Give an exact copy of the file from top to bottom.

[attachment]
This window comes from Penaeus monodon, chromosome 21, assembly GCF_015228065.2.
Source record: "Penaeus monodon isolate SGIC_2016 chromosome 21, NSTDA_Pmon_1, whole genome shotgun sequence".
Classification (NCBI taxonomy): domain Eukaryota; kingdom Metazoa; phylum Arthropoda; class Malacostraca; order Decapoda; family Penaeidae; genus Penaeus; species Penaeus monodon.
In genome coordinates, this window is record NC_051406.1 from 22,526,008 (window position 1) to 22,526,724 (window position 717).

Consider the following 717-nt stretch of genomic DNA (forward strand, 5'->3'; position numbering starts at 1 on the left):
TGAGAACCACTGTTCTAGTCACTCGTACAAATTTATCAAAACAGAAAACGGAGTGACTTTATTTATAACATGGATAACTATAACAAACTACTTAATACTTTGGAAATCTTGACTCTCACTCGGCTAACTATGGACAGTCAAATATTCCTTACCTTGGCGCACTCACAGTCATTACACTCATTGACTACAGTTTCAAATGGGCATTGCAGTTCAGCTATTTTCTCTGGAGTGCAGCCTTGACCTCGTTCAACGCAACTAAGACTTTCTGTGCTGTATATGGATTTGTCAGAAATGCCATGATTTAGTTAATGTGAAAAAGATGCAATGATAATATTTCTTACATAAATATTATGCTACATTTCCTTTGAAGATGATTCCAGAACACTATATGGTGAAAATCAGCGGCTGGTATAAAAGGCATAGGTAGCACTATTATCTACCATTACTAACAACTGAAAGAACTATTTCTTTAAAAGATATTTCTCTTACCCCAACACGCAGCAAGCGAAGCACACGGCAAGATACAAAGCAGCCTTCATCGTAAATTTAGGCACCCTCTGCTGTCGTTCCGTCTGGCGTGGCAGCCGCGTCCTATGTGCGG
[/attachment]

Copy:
This window comes from Penaeus monodon, chromosome 21, assembly GCF_015228065.2.
Source record: "Penaeus monodon isolate SGIC_2016 chromosome 21, NSTDA_Pmon_1, whole genome shotgun sequence".
Classification (NCBI taxonomy): domain Eukaryota; kingdom Metazoa; phylum Arthropoda; class Malacostraca; order Decapoda; family Penaeidae; genus Penaeus; species Penaeus monodon.
In genome coordinates, this window is record NC_051406.1 from 22,526,008 (window position 1) to 22,526,724 (window position 717).

Consider the following 717-nt stretch of genomic DNA (forward strand, 5'->3'; position numbering starts at 1 on the left):
TGAGAACCACTGTTCTAGTCACTCGTACAAATTTATCAAAACAGAAAACGGAGTGACTTTATTTATAACATGGATAACTATAACAAACTACTTAATACTTTGGAAATCTTGACTCTCACTCGGCTAACTATGGACAGTCAAATATTCCTTACCTTGGCGCACTCACAGTCATTACACTCATTGACTACAGTTTCAAATGGGCATTGCAGTTCAGCTATTTTCTCTGGAGTGCAGCCTTGACCTCGTTCAACGCAACTAAGACTTTCTGTGCTGTATATGGATTTGTCAGAAATGCCATGATTTAGTTAATGTGAAAAAGATGCAATGATAATATTTCTTACATAAATATTATGCTACATTTCCTTTGAAGATGATTCCAGAACACTATATGGTGAAAATCAGCGGCTGGTATAAAAGGCATAGGTAGCACTATTATCTACCATTACTAACAACTGAAAGAACTATTTCTTTAAAAGATATTTCTCTTACCCCAACACGCAGCAAGCGAAGCACACGGCAAGATACAAAGCAGCCTTCATCGTAAATTTAGGCACCCTCTGCTGTCGTTCCGTCTGGCGTGGCAGCCGCGTCCTATGTGCGG